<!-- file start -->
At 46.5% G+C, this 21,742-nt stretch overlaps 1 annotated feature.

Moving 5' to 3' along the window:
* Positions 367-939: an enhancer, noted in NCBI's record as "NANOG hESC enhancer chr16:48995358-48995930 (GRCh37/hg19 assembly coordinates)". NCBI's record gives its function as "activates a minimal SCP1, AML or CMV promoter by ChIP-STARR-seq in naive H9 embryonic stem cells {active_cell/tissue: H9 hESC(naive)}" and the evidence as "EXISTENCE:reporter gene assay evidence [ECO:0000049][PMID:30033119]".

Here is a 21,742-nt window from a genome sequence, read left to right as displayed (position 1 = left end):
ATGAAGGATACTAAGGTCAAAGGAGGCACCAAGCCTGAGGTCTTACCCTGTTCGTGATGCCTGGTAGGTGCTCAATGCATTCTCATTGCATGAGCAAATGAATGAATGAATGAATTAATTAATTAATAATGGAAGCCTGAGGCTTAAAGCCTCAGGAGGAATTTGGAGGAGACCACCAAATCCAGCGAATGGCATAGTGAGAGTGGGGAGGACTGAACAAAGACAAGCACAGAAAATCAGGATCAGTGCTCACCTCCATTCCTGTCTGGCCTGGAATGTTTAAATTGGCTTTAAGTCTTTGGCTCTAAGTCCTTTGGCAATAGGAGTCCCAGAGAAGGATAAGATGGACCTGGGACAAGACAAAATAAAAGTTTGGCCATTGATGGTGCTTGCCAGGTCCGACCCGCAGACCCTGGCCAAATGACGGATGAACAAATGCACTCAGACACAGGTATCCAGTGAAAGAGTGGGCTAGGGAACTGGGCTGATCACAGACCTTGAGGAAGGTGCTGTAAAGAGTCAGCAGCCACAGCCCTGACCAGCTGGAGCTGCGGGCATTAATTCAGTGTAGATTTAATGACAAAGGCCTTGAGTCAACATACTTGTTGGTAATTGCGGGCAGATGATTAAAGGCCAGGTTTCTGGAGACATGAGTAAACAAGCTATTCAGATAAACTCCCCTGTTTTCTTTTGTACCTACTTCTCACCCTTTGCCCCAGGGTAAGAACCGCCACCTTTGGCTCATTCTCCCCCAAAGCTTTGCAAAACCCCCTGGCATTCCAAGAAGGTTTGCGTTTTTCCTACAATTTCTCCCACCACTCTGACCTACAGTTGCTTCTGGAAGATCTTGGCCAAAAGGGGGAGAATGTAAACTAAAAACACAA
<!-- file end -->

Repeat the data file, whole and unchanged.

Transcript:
At 46.5% G+C, this 21,742-nt stretch overlaps 1 annotated feature.

Moving 5' to 3' along the window:
* Positions 367-939: an enhancer, noted in NCBI's record as "NANOG hESC enhancer chr16:48995358-48995930 (GRCh37/hg19 assembly coordinates)". NCBI's record gives its function as "activates a minimal SCP1, AML or CMV promoter by ChIP-STARR-seq in naive H9 embryonic stem cells {active_cell/tissue: H9 hESC(naive)}" and the evidence as "EXISTENCE:reporter gene assay evidence [ECO:0000049][PMID:30033119]".

Here is a 21,742-nt window from a genome sequence, read left to right as displayed (position 1 = left end):
ATGAAGGATACTAAGGTCAAAGGAGGCACCAAGCCTGAGGTCTTACCCTGTTCGTGATGCCTGGTAGGTGCTCAATGCATTCTCATTGCATGAGCAAATGAATGAATGAATGAATTAATTAATTAATAATGGAAGCCTGAGGCTTAAAGCCTCAGGAGGAATTTGGAGGAGACCACCAAATCCAGCGAATGGCATAGTGAGAGTGGGGAGGACTGAACAAAGACAAGCACAGAAAATCAGGATCAGTGCTCACCTCCATTCCTGTCTGGCCTGGAATGTTTAAATTGGCTTTAAGTCTTTGGCTCTAAGTCCTTTGGCAATAGGAGTCCCAGAGAAGGATAAGATGGACCTGGGACAAGACAAAATAAAAGTTTGGCCATTGATGGTGCTTGCCAGGTCCGACCCGCAGACCCTGGCCAAATGACGGATGAACAAATGCACTCAGACACAGGTATCCAGTGAAAGAGTGGGCTAGGGAACTGGGCTGATCACAGACCTTGAGGAAGGTGCTGTAAAGAGTCAGCAGCCACAGCCCTGACCAGCTGGAGCTGCGGGCATTAATTCAGTGTAGATTTAATGACAAAGGCCTTGAGTCAACATACTTGTTGGTAATTGCGGGCAGATGATTAAAGGCCAGGTTTCTGGAGACATGAGTAAACAAGCTATTCAGATAAACTCCCCTGTTTTCTTTTGTACCTACTTCTCACCCTTTGCCCCAGGGTAAGAACCGCCACCTTTGGCTCATTCTCCCCCAAAGCTTTGCAAAACCCCCTGGCATTCCAAGAAGGTTTGCGTTTTTCCTACAATTTCTCCCACCACTCTGACCTACAGTTGCTTCTGGAAGATCTTGGCCAAAAGGGGGAGAATGTAAACTAAAAACACAA